* Yields fall to 0.864 pct from 1.46 pct a month ago
* Treasury sells planned amount of 8.5 bln euros
MILAN Jan 10 Italy paid the lowest costs in
three years to raise funds through one-year bills on Thursday
with investors undeterred by a bitter election campaign in the
heavily indebted country.
The relatively high yields offered by Italian and Spanish
paper are still drawing investors, especially given the European
Central Bank's offer to buy bonds if euro zone countries sign up
for conditional help.
The Italian treasury sold all the planned 8.5 billion euros
($11 billion) of bills paying a yield of 0.864 percent, the
lowest since January 2010. It paid 1.46 percent on a similar
bill at a mid-December sale.
Debt markets for such countries have rallied in the first
week of 2013, with the risk premium for 10-year Italian BTPs
compared with equivalent German Bunds falling below 270 basis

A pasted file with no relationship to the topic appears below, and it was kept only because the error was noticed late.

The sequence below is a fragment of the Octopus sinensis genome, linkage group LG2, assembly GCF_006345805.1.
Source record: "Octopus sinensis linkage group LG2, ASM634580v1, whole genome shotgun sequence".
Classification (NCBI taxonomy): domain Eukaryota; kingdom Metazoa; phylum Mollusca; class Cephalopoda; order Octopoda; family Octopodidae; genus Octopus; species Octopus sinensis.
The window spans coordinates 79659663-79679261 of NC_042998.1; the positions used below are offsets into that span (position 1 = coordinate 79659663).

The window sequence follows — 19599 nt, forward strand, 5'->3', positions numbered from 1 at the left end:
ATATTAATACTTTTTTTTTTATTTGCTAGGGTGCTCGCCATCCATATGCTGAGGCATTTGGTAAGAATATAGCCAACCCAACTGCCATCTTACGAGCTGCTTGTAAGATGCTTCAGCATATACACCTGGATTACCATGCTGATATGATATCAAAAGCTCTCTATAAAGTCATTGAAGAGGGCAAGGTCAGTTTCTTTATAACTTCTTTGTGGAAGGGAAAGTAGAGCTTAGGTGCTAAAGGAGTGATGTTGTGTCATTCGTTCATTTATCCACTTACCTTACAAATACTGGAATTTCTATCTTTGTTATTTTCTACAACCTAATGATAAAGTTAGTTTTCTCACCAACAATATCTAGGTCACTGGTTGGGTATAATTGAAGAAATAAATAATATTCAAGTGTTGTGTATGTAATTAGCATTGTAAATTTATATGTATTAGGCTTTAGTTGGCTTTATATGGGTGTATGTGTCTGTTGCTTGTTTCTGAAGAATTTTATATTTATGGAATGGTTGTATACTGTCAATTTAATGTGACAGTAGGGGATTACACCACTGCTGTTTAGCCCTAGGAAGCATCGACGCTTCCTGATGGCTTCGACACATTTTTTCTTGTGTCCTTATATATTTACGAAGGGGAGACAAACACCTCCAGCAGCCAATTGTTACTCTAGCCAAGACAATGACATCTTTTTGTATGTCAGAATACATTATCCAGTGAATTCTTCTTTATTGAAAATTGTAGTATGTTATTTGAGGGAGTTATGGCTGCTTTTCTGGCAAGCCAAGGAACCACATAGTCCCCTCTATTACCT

points on Thursday, its lowest level in more than 16 months.
"Demand was good, the yield has fallen below the levels seen
last night and there was no concession at the auction. It's a
positive moment for markets and Italy is benefiting from that
together with other peripheral countries," said Giuseppe
Maraffino, a strategist at Barclays.
"Investors are hunting for higher returns, and with core
euro zone paper offering yields just above zero are lured by the
yields of peripheral debt."
Returns on German one-year paper stood at around 0.18
percent on Thursday.
Just minutes before the Italian sale, Madrid easily placed
5.8 billion euros of bonds, well above its target range and also
paying lower yields.
In a report issued late on Wednesday rating agency Standard
& Poor's said its base case scenario was that the elections in
Italy would allow pursuit of the current policy path, a view
that analysts say is reassuring investors.
"In our view, a victory of populist and anti-European forces
in Italy would have a detrimental effect on the corrections
taking place in the euro zone, especially if euro zone
membership itself were to be put in question," S&P said.
"We note, however, that the polls do not currently signal
such an outcome as likely."